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Ne Dimittas Legem Matris Tuae

Benedict XVI: A Life Volume One: Youth in Nazi Germany to the Second Vatican Council 1927–1965 

Peter Seewald 

Bloomsbury, pp.512, $35.00


The center of theological learning in Germany has long been Tübingen, the beautiful little town on the river Neckar, inhabited mostly by students, who punt down the river on spring afternoons, gliding past the suitably romantic tower where the poet Hölderlin was confined in his madness, and refreshing themselves with bottled beer and bretzel, which they buy from the canny, tight-fisted Swabian townspeople. The uneasy relations between the students and the townspeople are a fitting symbol of Tübingen theology, which is characterized by a tension between enthusiastic Romanticism and skeptical rationalism. Philip Melancthon was a student at Tübingen in the early sixteenth century. In the eighteenth century Hölderlin, Hegel, and Schelling were famously roommates at the Protestant seminary. In the nineteenth century the Catholic theological faculty was revived and Johann Sebastian von Drey and Johann Adam Möhler founded the Catholic Tübingen School in theology, with its deeply Romantic sensibilities. In Protestant theology, the skeptical “younger” Tübingen School was the work of Ferdinand Christian Baur, one of the founders of the historical-critical method of biblical exegesis. Among Protestant theologians who either studied or taught in Tübingen were Karl Holl, Rudolf Bultmann, Karl Barth, Ernst Käsemann, and Helmut Thielicke. Among the Catholics were Romano Guardini, Theodor Steinbüchel, Bernhard Häring, Hans Küng, and Josef Ratzinger, who took up a professorship in 1966.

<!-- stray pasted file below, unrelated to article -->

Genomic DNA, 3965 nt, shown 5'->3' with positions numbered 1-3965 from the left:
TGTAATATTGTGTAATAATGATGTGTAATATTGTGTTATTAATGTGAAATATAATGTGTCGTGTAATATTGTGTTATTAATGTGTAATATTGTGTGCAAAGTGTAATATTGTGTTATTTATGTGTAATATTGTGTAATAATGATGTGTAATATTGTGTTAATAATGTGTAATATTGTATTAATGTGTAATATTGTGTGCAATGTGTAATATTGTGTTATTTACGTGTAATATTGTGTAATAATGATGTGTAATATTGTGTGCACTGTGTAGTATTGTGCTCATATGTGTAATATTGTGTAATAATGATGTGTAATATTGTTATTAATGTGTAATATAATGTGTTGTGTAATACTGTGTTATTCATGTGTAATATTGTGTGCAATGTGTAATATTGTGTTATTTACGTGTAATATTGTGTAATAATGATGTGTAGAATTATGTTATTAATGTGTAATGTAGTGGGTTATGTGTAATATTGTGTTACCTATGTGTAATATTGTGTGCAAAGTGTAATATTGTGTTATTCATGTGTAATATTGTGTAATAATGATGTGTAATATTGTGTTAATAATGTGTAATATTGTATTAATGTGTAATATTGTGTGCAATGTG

The first volume of Peter Seewald’s biography of Pope Benedict XVI, which has now appeared in English translation, goes up to the end of Vatican II in 1965, the year before Ratzinger moved to Tübingen. Nevertheless, in reading it my thoughts turned to the town on the Neckar. I was reminded of a resolution that I myself made there as a child. My father was spending a research sabbatical at Tübingen University, and I was attending school for the first time (having been homeschooled up to that point). I was in third grade, and our teacher had just read us a story about a child who was misunderstood by his parents. “Why don’t the grown-ups understand?” a classmate of mine asked. “After all, they used to be children themselves.” “They don’t remember what it is like to be a child,” Frau Valverde, our teacher, answered. I was struck by the words, which seemed to me an indictment of the system of which Frau Valverde (a very Swabian lady, despite her Spanish name) was a part. I resolved in my heart not to forget as a grown-up what I knew as a child.

Of the theologians who brought in the new theological paradigm at Vatican II, Ratzinger was perhaps the one who most remembered what it was like to be a child, and was most faithful to his childhood piety. Ratzinger himself gave a poignant account of his own childhood in his autobiography, Milestones. Milestones is a gem of a book—simple, modest, but written with considerable depth and artistry. Seewald’s biography does not match the literary achievement of Ratzinger’s own work, but it does round out the picture somewhat.

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